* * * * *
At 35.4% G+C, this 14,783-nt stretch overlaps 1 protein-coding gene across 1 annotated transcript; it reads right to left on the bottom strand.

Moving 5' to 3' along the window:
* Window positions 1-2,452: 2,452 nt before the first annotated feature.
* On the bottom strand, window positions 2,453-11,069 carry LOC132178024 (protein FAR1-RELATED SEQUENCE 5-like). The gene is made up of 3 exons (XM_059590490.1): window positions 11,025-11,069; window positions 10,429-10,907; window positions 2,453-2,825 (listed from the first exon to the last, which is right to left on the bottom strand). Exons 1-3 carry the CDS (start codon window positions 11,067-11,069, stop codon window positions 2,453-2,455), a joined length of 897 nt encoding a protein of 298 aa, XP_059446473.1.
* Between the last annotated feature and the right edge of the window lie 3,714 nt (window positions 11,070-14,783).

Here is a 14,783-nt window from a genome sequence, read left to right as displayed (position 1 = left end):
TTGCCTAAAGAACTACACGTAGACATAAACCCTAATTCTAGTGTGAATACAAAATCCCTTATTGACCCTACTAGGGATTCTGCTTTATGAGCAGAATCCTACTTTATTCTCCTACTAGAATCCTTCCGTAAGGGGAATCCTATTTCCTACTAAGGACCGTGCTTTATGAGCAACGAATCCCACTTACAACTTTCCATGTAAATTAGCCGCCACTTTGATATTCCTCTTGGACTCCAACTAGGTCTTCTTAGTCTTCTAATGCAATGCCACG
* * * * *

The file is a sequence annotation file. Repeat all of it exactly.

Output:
At 35.4% G+C, this 14,783-nt stretch overlaps 1 protein-coding gene across 1 annotated transcript; it reads right to left on the bottom strand.

Moving 5' to 3' along the window:
* Window positions 1-2,452: 2,452 nt before the first annotated feature.
* On the bottom strand, window positions 2,453-11,069 carry LOC132178024 (protein FAR1-RELATED SEQUENCE 5-like). The gene is made up of 3 exons (XM_059590490.1): window positions 11,025-11,069; window positions 10,429-10,907; window positions 2,453-2,825 (listed from the first exon to the last, which is right to left on the bottom strand). Exons 1-3 carry the CDS (start codon window positions 11,067-11,069, stop codon window positions 2,453-2,455), a joined length of 897 nt encoding a protein of 298 aa, XP_059446473.1.
* Between the last annotated feature and the right edge of the window lie 3,714 nt (window positions 11,070-14,783).

Here is a 14,783-nt window from a genome sequence, read left to right as displayed (position 1 = left end):
TTGCCTAAAGAACTACACGTAGACATAAACCCTAATTCTAGTGTGAATACAAAATCCCTTATTGACCCTACTAGGGATTCTGCTTTATGAGCAGAATCCTACTTTATTCTCCTACTAGAATCCTTCCGTAAGGGGAATCCTATTTCCTACTAAGGACCGTGCTTTATGAGCAACGAATCCCACTTACAACTTTCCATGTAAATTAGCCGCCACTTTGATATTCCTCTTGGACTCCAACTAGGTCTTCTTAGTCTTCTAATGCAATGCCACG